AFC also handles potent and cytotoxic compounds and has invested in milling in the U.S. Having that capability reduces complexity for customers, Malik says, because AFC can mill the APIs it synthesizes, rather than having to send them to a third party. “This new capability has been outstanding for us, and we have already done quite a few products this year,” he notes.

In 2010, AFC also signed on to a partnership that allows it to evaluate biocatalysts from Codexis. Through the arrangement, it can combine biocatalysis with other methods—such as simulated-moving-bed chromatography—that it uses to make chiral molecules. “Having all those technologies in our arsenal can help us solve a lot of customer problems faster,” Malik says.


Codexis has signed similar deals with DSM and Dishman. DSM, for example, will add Codexis biocatalysts to its own in its InnoSyn route-scouting service. “The enzyme very often is a good part of the process, but not the cost driver, so combining it with other pieces of technology can be more competitive,” says Peter Seufer-Wasserthal, senior vice president of Codexis Pharmaceuticals.

“If you just compare the raw-material costs of chemocatalytic and biocatalytic routes, they may be comparable,” he says. “But if you then add in capital expenditures, such as waste treatment, you can get real economic benefits from biocatalysis.”

Codexis also partners with other companies, including India’s Arch Pharmalabs, that manufacture intermediates and APIs. Working with other fine chemicals firms is a relatively new strategy for Codexis, Seufer-Wasserthal admits. “We realized that we cannot supply all the intermediates of this world, so by enabling other companies we have a bigger chance of getting a larger piece of the pie.”

In 2010, Codexis entered a new phase, becoming a publicly traded firm and experiencing a shift in business. Once based primarily on research funding and small-scale enzyme sales, it now sells commercial quantities of enzymes and intermediates.

“We now are supplying a good number of intermediates and Phase II drugs,” Seufer-Wasserthal says. Product sales accounted for about one-third of revenues at Codexis in 2010, up from one-quarter the year before. Codexis reports that about 15 drug companies are using its enzyme panels or kits to find leads in process development for both new and generic drugs. “We always used to have a generic pipeline, but now the innovator pipeline is catching up,” he adds.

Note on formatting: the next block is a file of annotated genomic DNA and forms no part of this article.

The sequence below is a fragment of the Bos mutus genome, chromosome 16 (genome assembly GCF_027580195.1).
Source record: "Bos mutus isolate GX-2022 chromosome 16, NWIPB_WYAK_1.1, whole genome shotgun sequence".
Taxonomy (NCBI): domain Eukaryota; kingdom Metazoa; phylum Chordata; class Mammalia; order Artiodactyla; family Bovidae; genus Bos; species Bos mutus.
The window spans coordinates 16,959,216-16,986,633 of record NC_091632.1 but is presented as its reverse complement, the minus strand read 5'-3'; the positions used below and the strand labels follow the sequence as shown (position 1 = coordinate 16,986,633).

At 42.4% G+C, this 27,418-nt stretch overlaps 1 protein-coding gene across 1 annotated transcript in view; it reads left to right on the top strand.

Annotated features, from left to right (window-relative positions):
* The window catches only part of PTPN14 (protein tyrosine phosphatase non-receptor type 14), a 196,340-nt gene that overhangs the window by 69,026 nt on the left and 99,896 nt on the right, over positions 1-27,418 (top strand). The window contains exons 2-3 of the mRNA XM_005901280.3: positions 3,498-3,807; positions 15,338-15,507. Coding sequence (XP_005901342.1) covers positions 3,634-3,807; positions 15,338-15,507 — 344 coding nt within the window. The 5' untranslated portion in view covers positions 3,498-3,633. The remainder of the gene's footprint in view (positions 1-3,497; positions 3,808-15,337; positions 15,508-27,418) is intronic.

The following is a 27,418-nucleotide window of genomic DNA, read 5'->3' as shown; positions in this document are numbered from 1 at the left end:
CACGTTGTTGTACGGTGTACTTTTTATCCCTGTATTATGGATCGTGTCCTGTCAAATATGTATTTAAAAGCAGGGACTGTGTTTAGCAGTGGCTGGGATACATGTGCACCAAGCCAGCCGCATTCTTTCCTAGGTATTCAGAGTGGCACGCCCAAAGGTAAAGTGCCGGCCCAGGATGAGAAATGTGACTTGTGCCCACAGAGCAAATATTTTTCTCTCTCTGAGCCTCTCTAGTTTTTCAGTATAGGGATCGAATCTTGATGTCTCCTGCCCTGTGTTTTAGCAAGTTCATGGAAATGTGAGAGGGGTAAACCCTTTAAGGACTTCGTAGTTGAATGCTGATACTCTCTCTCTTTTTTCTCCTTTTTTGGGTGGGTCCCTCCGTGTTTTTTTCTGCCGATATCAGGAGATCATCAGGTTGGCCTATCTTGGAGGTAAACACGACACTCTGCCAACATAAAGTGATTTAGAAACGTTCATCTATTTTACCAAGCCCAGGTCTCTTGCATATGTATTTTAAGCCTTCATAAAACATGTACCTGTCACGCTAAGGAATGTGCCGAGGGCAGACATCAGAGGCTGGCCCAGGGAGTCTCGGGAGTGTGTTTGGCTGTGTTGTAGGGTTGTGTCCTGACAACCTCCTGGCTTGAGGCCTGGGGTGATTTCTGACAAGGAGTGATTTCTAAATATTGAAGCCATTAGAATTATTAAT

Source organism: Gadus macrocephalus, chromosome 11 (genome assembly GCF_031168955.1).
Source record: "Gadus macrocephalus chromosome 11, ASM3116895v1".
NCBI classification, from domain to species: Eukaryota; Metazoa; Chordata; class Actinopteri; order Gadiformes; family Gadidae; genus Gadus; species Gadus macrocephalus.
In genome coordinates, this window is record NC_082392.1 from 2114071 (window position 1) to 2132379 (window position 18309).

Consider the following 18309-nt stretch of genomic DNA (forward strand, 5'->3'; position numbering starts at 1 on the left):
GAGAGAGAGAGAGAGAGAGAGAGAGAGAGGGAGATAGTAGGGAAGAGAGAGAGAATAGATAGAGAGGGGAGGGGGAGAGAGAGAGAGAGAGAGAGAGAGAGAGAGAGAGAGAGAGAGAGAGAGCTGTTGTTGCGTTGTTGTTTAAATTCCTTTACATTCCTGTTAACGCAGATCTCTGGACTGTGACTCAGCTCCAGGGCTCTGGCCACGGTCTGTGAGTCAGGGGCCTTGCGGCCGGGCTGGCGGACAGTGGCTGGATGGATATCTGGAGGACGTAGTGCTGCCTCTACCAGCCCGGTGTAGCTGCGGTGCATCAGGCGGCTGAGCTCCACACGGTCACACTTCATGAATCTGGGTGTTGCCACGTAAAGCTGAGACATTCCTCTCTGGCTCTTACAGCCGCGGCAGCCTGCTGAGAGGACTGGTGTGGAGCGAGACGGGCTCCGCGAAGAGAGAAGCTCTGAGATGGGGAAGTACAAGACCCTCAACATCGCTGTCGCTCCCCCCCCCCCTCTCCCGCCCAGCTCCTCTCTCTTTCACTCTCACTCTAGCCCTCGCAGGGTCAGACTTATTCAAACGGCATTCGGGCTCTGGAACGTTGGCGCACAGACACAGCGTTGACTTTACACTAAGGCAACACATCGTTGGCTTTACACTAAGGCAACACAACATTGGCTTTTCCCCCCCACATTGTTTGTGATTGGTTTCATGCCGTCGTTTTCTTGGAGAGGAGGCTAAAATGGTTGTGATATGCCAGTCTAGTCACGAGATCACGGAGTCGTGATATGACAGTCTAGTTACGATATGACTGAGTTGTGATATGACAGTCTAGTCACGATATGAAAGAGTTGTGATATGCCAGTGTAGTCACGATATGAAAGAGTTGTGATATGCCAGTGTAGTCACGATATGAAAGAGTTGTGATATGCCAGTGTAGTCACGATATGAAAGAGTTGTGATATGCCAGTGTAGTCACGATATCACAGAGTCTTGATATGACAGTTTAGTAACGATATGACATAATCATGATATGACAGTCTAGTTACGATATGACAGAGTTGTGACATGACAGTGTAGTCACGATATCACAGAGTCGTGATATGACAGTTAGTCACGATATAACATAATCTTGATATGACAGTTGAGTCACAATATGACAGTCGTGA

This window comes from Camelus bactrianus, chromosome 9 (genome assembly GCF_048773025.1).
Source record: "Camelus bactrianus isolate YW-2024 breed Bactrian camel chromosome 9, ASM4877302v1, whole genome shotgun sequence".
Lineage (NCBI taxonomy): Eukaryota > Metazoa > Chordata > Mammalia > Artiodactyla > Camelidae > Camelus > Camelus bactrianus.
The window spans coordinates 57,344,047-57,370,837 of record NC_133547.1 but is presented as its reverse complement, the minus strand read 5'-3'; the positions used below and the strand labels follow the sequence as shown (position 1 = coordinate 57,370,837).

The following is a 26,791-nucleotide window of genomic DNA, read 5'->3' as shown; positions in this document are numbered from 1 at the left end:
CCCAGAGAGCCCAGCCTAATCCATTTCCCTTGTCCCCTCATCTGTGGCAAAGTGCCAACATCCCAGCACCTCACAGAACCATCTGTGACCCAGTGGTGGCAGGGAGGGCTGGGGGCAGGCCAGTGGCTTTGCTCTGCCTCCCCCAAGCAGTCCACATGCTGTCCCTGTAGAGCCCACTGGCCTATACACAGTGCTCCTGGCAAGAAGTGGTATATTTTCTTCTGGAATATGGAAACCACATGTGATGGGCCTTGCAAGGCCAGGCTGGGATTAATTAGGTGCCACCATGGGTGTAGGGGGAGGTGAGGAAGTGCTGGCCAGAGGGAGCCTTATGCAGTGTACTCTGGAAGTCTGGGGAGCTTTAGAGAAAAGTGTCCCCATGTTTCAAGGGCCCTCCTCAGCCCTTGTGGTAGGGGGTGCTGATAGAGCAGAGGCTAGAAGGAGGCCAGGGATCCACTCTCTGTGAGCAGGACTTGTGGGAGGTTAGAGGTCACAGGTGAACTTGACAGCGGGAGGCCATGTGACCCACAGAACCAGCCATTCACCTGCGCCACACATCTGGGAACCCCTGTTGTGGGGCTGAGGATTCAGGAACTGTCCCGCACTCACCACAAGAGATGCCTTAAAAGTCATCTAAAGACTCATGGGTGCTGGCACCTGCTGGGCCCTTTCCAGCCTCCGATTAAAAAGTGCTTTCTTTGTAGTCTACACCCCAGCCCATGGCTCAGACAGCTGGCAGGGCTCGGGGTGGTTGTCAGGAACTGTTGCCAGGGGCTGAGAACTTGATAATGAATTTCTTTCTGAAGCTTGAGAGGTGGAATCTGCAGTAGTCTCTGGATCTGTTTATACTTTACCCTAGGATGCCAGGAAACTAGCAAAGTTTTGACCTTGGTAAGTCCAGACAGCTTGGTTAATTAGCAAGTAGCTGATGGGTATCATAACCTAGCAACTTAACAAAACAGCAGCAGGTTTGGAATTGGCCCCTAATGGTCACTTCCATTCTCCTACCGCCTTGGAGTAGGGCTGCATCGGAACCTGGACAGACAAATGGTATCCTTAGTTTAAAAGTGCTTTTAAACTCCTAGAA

To expand in the biocatalysis area, Cambrex bought the German enzyme company IEP in 2010. The business was already involved in some commercial-scale projects, and Klosk hopes to see more emerge. “IEP opens a lot of doors on the technology side, while we have a lot of customer relationships and can expose many more customers to that technology,” he says.

Many custom chemical companies are building their businesses on specialized and niche technologies. Hovione CEO Guy Villax explains that his firm is building four distinct businesses: API production, particle design, inhalation drug delivery, and generic compounds. Taken together, the company expects about 7% sales growth for the fiscal year ending in March.

Beyond diversification, the businesses also bring unique synergies for Hovione. The 2010 launch of an influenza drug in Japan by Daiichi Sankyo was made possible by the development of Hovione’s TwinCaps inhaler device. “No one else does all the components. We can make the API, we have expertise in particle design, we develop the formulations, and we have our own devices,” Villax says. “We have worked quite hard to ensure customers get absolutely everything from us.”

Meeting the expanding needs of customers—be it alone or by working with partners—is a challenge that custom chemical firms face. As customers try to reduce costs and boost the globalization of sourcing, an increased need for visibility and transparency in the supply chain is becoming more apparent, SAFC’s Cassidy explains. “It’s a structural issue that is only going to increase as we go forward.”

The task, he says, becomes “managing quality within the context of complex global supply chains and also being able to do that with a very broad range of products and services to support the development of small and large molecules.”